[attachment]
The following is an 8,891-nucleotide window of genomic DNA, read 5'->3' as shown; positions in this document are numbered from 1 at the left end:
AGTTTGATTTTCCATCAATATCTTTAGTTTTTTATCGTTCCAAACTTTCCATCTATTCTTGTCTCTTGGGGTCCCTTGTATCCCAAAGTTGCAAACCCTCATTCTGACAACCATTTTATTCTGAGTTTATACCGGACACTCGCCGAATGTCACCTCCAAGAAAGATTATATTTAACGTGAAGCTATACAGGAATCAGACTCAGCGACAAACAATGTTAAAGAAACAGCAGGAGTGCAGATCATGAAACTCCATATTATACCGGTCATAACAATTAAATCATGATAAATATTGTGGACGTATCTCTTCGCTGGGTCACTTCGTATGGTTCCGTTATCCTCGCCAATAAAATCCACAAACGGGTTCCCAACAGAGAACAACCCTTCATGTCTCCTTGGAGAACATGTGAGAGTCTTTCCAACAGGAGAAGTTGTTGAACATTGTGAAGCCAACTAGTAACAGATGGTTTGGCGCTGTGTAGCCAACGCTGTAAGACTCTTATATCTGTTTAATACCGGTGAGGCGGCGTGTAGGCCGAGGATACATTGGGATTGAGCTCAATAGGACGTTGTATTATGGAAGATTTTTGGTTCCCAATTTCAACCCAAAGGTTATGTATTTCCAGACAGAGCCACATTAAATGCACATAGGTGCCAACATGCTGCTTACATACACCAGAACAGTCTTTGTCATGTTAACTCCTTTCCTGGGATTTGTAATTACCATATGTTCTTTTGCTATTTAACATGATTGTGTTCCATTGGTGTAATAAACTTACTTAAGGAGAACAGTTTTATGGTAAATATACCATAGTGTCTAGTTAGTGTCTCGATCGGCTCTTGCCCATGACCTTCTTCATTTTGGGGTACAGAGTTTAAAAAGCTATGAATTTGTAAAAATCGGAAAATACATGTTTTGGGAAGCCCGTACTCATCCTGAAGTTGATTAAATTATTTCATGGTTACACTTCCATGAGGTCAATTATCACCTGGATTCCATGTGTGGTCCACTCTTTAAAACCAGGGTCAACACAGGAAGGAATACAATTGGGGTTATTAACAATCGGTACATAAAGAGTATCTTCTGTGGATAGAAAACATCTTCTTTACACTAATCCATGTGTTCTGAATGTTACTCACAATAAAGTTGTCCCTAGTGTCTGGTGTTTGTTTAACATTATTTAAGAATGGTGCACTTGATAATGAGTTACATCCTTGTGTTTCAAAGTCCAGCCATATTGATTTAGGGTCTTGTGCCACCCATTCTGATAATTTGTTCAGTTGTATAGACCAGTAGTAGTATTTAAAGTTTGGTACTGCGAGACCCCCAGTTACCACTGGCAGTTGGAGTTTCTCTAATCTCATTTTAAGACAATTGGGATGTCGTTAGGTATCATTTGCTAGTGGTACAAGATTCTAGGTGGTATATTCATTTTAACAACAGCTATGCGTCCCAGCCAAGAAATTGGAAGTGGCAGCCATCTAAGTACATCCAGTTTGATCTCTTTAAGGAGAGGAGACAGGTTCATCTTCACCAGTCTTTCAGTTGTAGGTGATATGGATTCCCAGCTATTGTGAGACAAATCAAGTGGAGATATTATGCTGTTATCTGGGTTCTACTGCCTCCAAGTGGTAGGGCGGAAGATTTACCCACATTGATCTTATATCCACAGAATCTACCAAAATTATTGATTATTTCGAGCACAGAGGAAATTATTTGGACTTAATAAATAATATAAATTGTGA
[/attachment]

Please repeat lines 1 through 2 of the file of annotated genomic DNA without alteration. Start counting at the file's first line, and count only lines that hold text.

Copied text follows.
The following is an 8,891-nucleotide window of genomic DNA, read 5'->3' as shown; positions in this document are numbered from 1 at the left end:
AGTTTGATTTTCCATCAATATCTTTAGTTTTTTATCGTTCCAAACTTTCCATCTATTCTTGTCTCTTGGGGTCCCTTGTATCCCAAAGTTGCAAACCCTCATTCTGACAACCATTTTATTCTGAGTTTATACCGGACACTCGCCGAATGTCACCTCCAAGAAAGATTATATTTAACGTGAAGCTATACAGGAATCAGACTCAGCGACAAACAATGTTAAAGAAACAGCAGGAGTGCAGATCATGAAACTCCATATTATACCGGTCATAACAATTAAATCATGATAAATATTGTGGACGTATCTCTTCGCTGGGTCACTTCGTATGGTTCCGTTATCCTCGCCAATAAAATCCACAAACGGGTTCCCAACAGAGAACAACCCTTCATGTCTCCTTGGAGAACATGTGAGAGTCTTTCCAACAGGAGAAGTTGTTGAACATTGTGAAGCCAACTAGTAACAGATGGTTTGGCGCTGTGTAGCCAACGCTGTAAGACTCTTATATCTGTTTAATACCGGTGAGGCGGCGTGTAGGCCGAGGATACATTGGGATTGAGCTCAATAGGACGTTGTATTATGGAAGATTTTTGGTTCCCAATTTCAACCCAAAGGTTATGTATTTCCAGACAGAGCCACATTAAATGCACATAGGTGCCAACATGCTGCTTACATACACCAGAACAGTCTTTGTCATGTTAACTCCTTTCCTGGGATTTGTAATTACCATATGTTCTTTTGCTATTTAACATGATTGTGTTCCATTGGTGTAATAAACTTACTTAAGGAGAACAGTTTTATGGTAAATATACCATAGTGTCTAGTTAGTGTCTCGATCGGCTCTTGCCCATGACCTTCTTCATTTTGGGGTACAGAGTTTAAAAAGCTATGAATTTGTAAAAATCGGAAAATACATGTTTTGGGAAGCCCGTACTCATCCTGAAGTTGATTAAATTATTTCATGGTTACACTTCCATGAGGTCAATTATCACCTGGATTCCATGTGTGGTCCACTCTTTAAAACCAGGGTCAACACAGGAAGGAATACAATTGGGGTTATTAACAATCGGTACATAAAGAGTATCTTCTGTGGATAGAAAACATCTTCTTTACACTAATCCATGTGTTCTGAATGTTACTCACAATAAAGTTGTCCCTAGTGTCTGGTGTTTGTTTAACATTATTTAAGAATGGTGCACTTGATAATGAGTTACATCCTTGTGTTTCAAAGTCCAGCCATATTGATTTAGGGTCTTGTGCCACCCATTCTGATAATTTGTTCAGTTGTATAGACCAGTAGTAGTATTTAAAGTTTGGTACTGCGAGACCCCCAGTTACCACTGGCAGTTGGAGTTTCTCTAATCTCATTTTAAGACAATTGGGATGTCGTTAGGTATCATTTGCTAGTGGTACAAGATTCTAGGTGGTATATTCATTTTAACAACAGCTATGCGTCCCAGCCAAGAAATTGGAAGTGGCAGCCATCTAAGTACATCCAGTTTGATCTCTTTAAGGAGAGGAGACAGGTTCATCTTCACCAGTCTTTCAGTTGTAGGTGATATGGATTCCCAGCTATTGTGAGACAAATCAAGTGGAGATATTATGCTGTTATCTGGGTTCTACTGCCTCCAAGTGGTAGGGCGGAAGATTTACCCACATTGATCTTATATCCACAGAATCTACCAAAATTATTGATTATTTCGAGCACAGAGGAAATTATTTGGACTTAATAAATAATATAAATTGTGA